National Concert Hall, Dublin,
July 27 and 28
The American troubadour, who has always had an especially devoted following in Ireland, released his 10th album, Fever Breaks, recently – his most political and socially engaged to date. His excellent Royal City Band will provide backing when he plays the elegant surrounds of the National Concert Hall.
The Academy, Dublin, July 29
The ex-Rilo Kiley singer should be far bigger than she is. She’s released a slew of excellent albums including her latest, On the Line, which features contributions from the likes of Beck, Don Was and Ringo Starr. Her set will likely be peppered with songs from her whole career, including the brilliant Rilo Kiley breakthrough album Under the Blacklight.
HOT SPOT: All Together Now
Curraghmore Estate, Co Waterford
The second year of a festival that many see as emulating the heyday of Electric Picnic – before the capacity was as large as it is now – has one of the best line-ups you’ll find anywhere in Ireland this year. How about this? Patti Smith, The National, John Grant, Father John Misty, The Good, the Bad & The Queen and Hot Chip?
There are loads of Irish names, too, including Fontaines DC – who wowed at Forbidden Fruit – and Lisa Hannigan, who will be performing with the pan-European collective Stargaze.
And, for something completely different, the RTÉ Concert Orchestra will be performing the songs of Leonard Cohen.
The festival was the brainchild of the late John Reynolds, the visionary promoter who also dreamt up Electric Picnic.
Mitchelstown, Co Cork, Aug 2-5
With Castlepalooza in Offaly taking a break for a year, this long-running Cork fest may well attract punters who used to gravitate towards the more northerly festival. Indiependence has grown enormously over the years but still manages to retain a sort of homespun charm. Headliners include Bastille and Biffy Clyro as well as Something Happens and The Frank and Walters.
Dún Laoghaire, Co Dublin, Aug 3-4
Dún Laoghaire’s maritime setting is a lovely backdrop to a festival that has consistently delivered a good mix of acts. This year’s will have wide appeal – with Groove Armada headlining on the Friday and Chvrches on the Saturday. There’s also a DJ set from Todd Terje and a performance from David Kitt. The food offering deserves a special mention: Eatyard features several providers that take their grub very seriously and there’s single origin coffee for caffeine aficionados.
Vicar Street, Dublin, Aug 10
The California-based English folk legend has been ploughing his own furrow for the best part of 50 years and, judging by his recent work, there’s little danger of his inspiration running dry any time soon. His influence cannot be overstated: everyone from Elvis Costello to REM has covered his music.
Broken Social Scene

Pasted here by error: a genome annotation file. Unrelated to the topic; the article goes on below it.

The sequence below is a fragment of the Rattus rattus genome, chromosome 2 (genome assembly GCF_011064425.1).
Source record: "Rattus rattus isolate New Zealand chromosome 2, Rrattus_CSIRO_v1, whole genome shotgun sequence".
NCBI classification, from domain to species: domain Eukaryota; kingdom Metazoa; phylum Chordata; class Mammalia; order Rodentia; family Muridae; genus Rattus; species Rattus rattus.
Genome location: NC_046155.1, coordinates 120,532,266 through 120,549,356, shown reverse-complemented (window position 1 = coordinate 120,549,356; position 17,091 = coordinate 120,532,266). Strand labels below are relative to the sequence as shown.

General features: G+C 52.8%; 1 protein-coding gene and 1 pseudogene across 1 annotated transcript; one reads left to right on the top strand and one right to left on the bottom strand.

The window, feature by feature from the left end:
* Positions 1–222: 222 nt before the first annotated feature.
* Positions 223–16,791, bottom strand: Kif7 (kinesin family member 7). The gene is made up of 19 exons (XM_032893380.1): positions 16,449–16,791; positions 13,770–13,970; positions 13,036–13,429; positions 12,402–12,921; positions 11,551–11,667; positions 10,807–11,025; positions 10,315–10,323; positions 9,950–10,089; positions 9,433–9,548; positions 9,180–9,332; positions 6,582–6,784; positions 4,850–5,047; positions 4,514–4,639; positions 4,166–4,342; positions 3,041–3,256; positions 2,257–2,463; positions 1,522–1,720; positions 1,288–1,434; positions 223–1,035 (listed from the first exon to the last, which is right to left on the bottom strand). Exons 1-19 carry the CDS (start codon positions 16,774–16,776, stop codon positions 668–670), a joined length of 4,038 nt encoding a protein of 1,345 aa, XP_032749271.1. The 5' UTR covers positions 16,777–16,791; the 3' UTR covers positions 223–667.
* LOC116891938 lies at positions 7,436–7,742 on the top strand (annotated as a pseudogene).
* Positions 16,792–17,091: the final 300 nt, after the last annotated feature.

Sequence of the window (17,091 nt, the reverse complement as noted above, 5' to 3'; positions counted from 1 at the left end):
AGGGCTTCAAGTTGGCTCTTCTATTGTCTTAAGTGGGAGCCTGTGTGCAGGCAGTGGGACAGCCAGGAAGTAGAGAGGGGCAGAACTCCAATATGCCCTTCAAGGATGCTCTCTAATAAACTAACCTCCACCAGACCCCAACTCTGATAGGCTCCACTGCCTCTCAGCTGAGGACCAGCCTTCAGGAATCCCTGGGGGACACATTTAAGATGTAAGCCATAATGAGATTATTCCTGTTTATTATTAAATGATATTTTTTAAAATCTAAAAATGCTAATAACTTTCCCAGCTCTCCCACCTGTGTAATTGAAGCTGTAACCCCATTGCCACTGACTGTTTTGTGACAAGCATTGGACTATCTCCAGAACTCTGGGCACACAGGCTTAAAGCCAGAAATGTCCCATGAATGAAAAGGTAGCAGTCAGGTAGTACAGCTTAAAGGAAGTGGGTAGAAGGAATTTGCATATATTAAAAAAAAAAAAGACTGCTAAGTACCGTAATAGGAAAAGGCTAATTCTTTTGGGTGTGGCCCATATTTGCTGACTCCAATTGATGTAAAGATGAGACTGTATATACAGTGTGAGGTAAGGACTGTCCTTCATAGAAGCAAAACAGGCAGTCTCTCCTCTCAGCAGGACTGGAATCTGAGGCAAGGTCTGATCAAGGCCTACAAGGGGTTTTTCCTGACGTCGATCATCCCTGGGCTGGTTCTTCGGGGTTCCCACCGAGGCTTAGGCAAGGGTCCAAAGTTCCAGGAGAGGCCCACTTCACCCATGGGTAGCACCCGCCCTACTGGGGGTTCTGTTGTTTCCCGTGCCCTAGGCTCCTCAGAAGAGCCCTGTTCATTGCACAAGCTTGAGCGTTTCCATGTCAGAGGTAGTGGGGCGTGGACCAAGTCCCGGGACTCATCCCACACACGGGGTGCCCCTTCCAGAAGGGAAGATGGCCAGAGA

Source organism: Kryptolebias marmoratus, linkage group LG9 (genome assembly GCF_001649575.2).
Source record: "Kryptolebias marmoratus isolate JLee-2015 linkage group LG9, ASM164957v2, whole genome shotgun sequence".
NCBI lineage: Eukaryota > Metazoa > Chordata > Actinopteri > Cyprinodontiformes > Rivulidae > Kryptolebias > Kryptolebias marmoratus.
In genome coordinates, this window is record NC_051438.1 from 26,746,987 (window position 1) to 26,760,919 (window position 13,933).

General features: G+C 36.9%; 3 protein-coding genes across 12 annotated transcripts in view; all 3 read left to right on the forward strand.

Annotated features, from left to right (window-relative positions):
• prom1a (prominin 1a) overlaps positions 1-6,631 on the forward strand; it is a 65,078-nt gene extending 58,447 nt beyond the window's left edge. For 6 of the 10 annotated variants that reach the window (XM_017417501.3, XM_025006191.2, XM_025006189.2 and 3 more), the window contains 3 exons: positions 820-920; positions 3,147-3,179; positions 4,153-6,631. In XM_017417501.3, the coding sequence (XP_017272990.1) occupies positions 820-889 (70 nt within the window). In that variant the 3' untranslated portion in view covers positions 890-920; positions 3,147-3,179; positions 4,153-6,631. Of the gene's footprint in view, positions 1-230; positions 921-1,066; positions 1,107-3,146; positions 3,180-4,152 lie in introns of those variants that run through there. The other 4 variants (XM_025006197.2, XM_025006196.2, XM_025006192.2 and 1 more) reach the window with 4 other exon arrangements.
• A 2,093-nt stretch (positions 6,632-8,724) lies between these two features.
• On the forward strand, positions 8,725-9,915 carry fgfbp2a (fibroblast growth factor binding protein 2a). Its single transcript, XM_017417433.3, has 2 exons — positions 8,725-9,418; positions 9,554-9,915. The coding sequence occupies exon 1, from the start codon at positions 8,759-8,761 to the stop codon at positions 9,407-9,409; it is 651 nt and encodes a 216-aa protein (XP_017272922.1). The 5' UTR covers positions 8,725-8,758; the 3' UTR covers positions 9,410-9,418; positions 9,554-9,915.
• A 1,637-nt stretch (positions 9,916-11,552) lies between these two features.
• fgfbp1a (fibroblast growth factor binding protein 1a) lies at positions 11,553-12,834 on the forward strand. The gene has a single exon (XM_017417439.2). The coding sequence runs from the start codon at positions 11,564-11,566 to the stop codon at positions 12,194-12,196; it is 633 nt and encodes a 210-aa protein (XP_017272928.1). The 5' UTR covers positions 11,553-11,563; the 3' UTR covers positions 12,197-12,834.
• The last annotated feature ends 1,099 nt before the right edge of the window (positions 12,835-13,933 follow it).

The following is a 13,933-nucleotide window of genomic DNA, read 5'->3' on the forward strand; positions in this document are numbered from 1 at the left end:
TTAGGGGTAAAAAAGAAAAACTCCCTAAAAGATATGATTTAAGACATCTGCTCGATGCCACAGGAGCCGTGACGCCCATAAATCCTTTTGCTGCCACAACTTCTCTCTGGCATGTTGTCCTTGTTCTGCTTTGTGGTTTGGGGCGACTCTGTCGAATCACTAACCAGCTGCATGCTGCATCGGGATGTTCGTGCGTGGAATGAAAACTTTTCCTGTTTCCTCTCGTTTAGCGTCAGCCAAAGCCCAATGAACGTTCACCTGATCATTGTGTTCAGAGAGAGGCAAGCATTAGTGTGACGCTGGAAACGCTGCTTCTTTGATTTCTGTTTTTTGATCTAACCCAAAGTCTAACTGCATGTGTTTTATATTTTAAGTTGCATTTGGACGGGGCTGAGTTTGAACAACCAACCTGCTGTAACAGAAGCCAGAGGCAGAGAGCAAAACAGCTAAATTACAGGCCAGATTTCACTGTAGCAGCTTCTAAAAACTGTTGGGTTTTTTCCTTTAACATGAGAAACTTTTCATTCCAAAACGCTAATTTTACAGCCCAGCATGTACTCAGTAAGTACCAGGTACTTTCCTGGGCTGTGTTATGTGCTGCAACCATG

Vicar Street, Dublin, August 17
The Canadian collective delivered one of Vicar Street’s greatest shows in 2005 and while they may have mellowed a little since then, Brendan Canning and friends are always worth the admission fee. They’ve recently released an album’s worth of material in two EPs.
Royal Hospital Kilmainham, Dublin, Aug 17-18
This inaugural festival for the LGBT+ community and their allies has a fine pop line-up. How about Lily Allen and Kelis, as well as Irish acts like Le Galaxie and Soulé? There will be DJs from one of Dublin’s great club nights, Mother. Rory ‘Panti Bliss’ O’Neill will host the main stage, while check out Daithí and Jenny Greene on the dance stage.
RDS Dublin, Aug 21
The RDS has already hosted some excellent fare this year, not least Fleetwood Mac. And this should be a good one if Dave Grohl’s famed commitment to putting on an exceptional live show is anything to go by. Rolling Stone described this current tour as “explosive and euphoric… wild and combustible.” That’s good enough for us.
RDS Dublin, Aug 22
He may only turn 24 later next week, but it feels as though the Texan rap-rocker has been around for years. He regularly vies with Drake for the title of world’s most streamed artist and his crossover music, fusing hip-hop with comparatively conventional rock, seems machine tooled to work in big outdoor venues like this.
Stradbally, Co Laois, Aug 30-Sept 1
Still the king of the Irish music festival season, this year’s sold out before the line-up was even announced. As ever, there are a million different things to do – from cooking to comedy – but it’s the music that will always define it. And this year, there’s another impressive line-up on offer, with headliners including The Strokes, Florence + The Machine and The 1975. The latter, incidentally, played the 3Arena in January and remains one of the great shows of the year.
The Leisure Society
Whelan’s, Dublin, Sept 19
The English band attracted glowing reviews for their most recent album, break-up record Arrivals & Departures. It’s one of the year’s finest slow-burners and the songs should have little difficulty connecting in the intimate surrounds of Whelan’s.
Semple Stadium, Thurles, Co Tipperary, Sept 20-21
The iconic early 90s ‘Trip to Tipp’ made a surprise return last year – albeit it in unrecognisable style and featuring the Irish Chamber Orchestra. Now rebranded from Féile Classical to Tipp Classical, this year’s line-up is far more substantial than before. Most of the acts were on the airwaves in the early 90s and there are some overseas visitors too, including Transvision Vamp and EMF.